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More nurses to receive government-funded ‘Covid bonus’

Thousands of nurses and other healthcare staff who were previously denied the one-off payment promised in the most recent pay deal will now receive the money, the government has announced.

The Department of Health and Social Care (DHSC) announced today that it had put forward additional funding for the lump sum and had also relaxed the rules so that more employers were eligible for funding for the payments.

“Waiting for 12 months added insult to injury and the department must learn never to repeat this”

Patricia Marquis

Community and sexual health nurses are among the 27,000 healthcare staff working in non-NHS organisations delivering NHS health and social care that are set to receive the money in the coming months.

Following pay negotiations last year, over one million NHS staff on Agenda for Change (AfC) contracts, including nurses, received a one-off payment of at least £1,655 alongside a 5% pay rise.

This bonus was in part designed to recognise the additional pressure that had been put on staff as a result of the Covid-19 pandemic, and as such has been labelled by some as a “Covid bonus”.

Initially the lump sum was only available to staff directly employed by NHS organisations, as set out in Annex 1 of the AfC contract.

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This meant that employers including non-profit, social enterprise and primary care organisations were unable to pay staff the bonus because DHSC had excluded them from being eligible for the funding.

Then, in November last year, the government launched a scheme which would provide these non-NHS organisations with funding to cover the costs of the one-off payments.

Employers had to prove that they had been negatively financially impacted by the pay deal and that their staff were employed on dynamically linked AfC contracts.

However, in DHSC’s latest announcement, it confirmed that it had relaxed the financial hardship requirement to ensure that more organisations can access the funding.

The department said that all organisations had now been informed of whether they were eligible and that payments would be provided in the coming months.

Health and social care secretary Victoria Atkins said: “I hugely value the hard work of all our healthcare staff, and those working in non-NHS organisations offer vital support to patients.

“I want to ensure that eligible staff receive these payments, which is why we chose to deliver this funding and why we have taken the decision to relax the financial eligibility criteria employers must meet.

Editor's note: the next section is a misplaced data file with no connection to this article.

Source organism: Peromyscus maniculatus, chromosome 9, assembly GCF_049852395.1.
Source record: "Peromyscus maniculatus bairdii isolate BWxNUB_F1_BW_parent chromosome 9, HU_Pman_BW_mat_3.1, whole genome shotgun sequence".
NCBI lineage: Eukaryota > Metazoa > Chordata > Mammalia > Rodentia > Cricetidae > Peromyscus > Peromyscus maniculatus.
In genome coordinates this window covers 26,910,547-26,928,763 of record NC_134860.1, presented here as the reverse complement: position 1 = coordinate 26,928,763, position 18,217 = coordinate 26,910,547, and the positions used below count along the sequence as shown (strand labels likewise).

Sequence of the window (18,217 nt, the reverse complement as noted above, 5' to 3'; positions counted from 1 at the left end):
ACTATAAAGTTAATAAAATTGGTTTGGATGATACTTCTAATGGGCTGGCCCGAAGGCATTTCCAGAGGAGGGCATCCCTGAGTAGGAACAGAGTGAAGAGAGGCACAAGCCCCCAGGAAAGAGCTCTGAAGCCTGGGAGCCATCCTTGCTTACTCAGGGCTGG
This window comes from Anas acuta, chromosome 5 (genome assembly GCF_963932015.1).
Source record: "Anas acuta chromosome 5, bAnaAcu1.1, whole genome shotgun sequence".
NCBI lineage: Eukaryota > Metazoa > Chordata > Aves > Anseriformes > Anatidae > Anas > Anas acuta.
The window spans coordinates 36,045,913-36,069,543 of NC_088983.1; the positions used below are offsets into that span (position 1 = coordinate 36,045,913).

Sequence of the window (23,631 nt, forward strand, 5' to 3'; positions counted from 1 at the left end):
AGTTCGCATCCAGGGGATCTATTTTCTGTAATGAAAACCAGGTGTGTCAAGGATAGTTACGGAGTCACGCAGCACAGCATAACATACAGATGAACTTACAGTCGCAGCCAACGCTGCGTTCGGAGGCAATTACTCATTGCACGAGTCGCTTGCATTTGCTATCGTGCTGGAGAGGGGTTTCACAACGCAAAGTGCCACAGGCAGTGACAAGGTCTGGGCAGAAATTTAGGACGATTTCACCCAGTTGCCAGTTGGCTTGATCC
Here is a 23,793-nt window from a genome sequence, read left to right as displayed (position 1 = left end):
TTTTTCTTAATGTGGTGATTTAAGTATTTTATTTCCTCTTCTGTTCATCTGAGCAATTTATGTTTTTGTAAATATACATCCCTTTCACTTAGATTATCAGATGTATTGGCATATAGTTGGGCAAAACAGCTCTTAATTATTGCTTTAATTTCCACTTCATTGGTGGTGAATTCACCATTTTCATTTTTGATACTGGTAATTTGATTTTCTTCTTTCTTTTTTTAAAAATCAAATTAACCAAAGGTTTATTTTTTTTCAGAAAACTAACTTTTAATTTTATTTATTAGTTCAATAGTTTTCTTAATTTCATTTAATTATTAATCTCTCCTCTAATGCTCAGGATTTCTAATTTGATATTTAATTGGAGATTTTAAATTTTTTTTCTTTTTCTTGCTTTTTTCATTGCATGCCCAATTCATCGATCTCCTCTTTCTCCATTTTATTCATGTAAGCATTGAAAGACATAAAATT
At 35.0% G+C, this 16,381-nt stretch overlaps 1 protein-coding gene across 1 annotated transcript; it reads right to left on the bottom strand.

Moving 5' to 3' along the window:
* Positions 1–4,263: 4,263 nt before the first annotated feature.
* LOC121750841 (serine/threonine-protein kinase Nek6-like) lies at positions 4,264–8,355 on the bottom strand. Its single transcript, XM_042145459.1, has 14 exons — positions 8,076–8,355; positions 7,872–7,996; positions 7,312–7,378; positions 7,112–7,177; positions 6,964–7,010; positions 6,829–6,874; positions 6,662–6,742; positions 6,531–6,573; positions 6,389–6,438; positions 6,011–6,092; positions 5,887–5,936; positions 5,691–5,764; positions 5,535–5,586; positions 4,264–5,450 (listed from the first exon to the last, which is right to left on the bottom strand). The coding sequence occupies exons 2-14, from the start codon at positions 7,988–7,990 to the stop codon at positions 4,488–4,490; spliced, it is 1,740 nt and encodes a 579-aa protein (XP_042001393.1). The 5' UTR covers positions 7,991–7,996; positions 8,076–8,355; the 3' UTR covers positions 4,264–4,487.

“It will ensure that hardworking staff and the organisations they work for can fully benefit from the NHS pay deal.”

Health unions had been pushing back against the government’s original decision to not fund the one-off payment for nurses working in non-NHS organisations but still delivering NHS health and social care services.

The Royal College of Nursing director for England, Patricia Marquis, said the announcement today was “a huge leap forward”.

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She said: “We will ask for assurance that the financial amounts are worth the same.

“Nursing staff providing publicly funded care, on whatever contracts, must be paid this award.

“Waiting for 12 months added insult to injury and the department must learn never to repeat this.”

One group set to benefit from the changes is more than 300 hospital staff at Dudley Group NHS Foundation Trust.

The staff are employed by private contractor Mitie and had previously taken strike action over the company’s refusal to honour the one-off payment.

Unison, who represented the striking workers, said that Mitie had argued that it could not afford to cover the cost.

However, further strike action has now been called off as Mitie has been given funding from the government for the pay award.

Unison West Midlands regional organiser, Ollie Hopkins, said this was a “victory for the hundreds of low-paid health workers employed by Mitie in Dudley”.

He said: “Workers took the tough decision to make a stand and show their strength of feeling.

“The high-profile strike action created pressure that focused the minds of Mitie executives and has ended the dispute.”

Mr Hopkins confirmed that Unison had called off further action, and urged Mitie to “get this money into the pockets of its workers immediately”.

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